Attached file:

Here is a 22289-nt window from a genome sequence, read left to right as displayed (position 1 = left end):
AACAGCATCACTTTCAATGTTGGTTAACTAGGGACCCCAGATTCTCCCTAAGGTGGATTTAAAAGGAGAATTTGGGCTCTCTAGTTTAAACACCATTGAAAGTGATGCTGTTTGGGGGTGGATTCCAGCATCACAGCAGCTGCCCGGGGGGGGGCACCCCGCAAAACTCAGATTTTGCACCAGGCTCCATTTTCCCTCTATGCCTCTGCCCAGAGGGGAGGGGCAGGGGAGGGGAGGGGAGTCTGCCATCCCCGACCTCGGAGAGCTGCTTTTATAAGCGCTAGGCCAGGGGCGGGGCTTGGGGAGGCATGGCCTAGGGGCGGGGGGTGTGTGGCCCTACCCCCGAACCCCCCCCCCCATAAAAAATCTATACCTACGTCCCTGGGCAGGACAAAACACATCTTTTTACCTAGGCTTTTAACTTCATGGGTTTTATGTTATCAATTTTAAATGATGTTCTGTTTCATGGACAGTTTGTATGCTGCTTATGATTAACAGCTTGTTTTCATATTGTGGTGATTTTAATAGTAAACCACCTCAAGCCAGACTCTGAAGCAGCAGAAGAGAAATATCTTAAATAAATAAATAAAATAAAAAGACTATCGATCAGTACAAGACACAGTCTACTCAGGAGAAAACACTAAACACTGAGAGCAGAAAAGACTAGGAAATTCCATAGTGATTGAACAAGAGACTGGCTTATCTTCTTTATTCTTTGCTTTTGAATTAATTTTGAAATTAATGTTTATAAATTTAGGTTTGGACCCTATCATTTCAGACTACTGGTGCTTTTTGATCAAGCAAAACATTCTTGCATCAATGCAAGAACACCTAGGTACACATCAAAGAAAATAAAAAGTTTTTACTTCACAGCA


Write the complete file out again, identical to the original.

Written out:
Here is a 22289-nt window from a genome sequence, read left to right as displayed (position 1 = left end):
AACAGCATCACTTTCAATGTTGGTTAACTAGGGACCCCAGATTCTCCCTAAGGTGGATTTAAAAGGAGAATTTGGGCTCTCTAGTTTAAACACCATTGAAAGTGATGCTGTTTGGGGGTGGATTCCAGCATCACAGCAGCTGCCCGGGGGGGGGCACCCCGCAAAACTCAGATTTTGCACCAGGCTCCATTTTCCCTCTATGCCTCTGCCCAGAGGGGAGGGGCAGGGGAGGGGAGGGGAGTCTGCCATCCCCGACCTCGGAGAGCTGCTTTTATAAGCGCTAGGCCAGGGGCGGGGCTTGGGGAGGCATGGCCTAGGGGCGGGGGGTGTGTGGCCCTACCCCCGAACCCCCCCCCCCATAAAAAATCTATACCTACGTCCCTGGGCAGGACAAAACACATCTTTTTACCTAGGCTTTTAACTTCATGGGTTTTATGTTATCAATTTTAAATGATGTTCTGTTTCATGGACAGTTTGTATGCTGCTTATGATTAACAGCTTGTTTTCATATTGTGGTGATTTTAATAGTAAACCACCTCAAGCCAGACTCTGAAGCAGCAGAAGAGAAATATCTTAAATAAATAAATAAAATAAAAAGACTATCGATCAGTACAAGACACAGTCTACTCAGGAGAAAACACTAAACACTGAGAGCAGAAAAGACTAGGAAATTCCATAGTGATTGAACAAGAGACTGGCTTATCTTCTTTATTCTTTGCTTTTGAATTAATTTTGAAATTAATGTTTATAAATTTAGGTTTGGACCCTATCATTTCAGACTACTGGTGCTTTTTGATCAAGCAAAACATTCTTGCATCAATGCAAGAACACCTAGGTACACATCAAAGAAAATAAAAAGTTTTTACTTCACAGCA